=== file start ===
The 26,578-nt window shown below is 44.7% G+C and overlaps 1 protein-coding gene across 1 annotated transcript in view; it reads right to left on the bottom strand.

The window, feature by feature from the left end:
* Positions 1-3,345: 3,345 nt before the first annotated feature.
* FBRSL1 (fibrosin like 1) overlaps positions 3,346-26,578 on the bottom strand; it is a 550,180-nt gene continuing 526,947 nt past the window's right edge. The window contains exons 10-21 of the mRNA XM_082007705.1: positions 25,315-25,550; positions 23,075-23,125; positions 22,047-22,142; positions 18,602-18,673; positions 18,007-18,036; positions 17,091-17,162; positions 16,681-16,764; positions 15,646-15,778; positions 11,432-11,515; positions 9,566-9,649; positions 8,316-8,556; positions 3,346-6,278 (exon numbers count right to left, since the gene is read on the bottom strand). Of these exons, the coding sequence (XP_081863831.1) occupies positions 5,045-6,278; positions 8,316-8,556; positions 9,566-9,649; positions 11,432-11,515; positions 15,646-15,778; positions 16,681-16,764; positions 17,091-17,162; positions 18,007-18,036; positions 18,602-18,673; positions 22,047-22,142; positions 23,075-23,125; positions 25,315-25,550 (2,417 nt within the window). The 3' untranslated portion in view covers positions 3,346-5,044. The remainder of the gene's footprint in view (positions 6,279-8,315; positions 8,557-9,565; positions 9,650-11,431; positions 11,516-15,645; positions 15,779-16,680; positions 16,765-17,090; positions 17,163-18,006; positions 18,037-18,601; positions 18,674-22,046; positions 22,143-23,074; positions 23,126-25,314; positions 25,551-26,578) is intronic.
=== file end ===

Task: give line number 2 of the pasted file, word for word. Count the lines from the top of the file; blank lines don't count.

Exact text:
The window, feature by feature from the left end: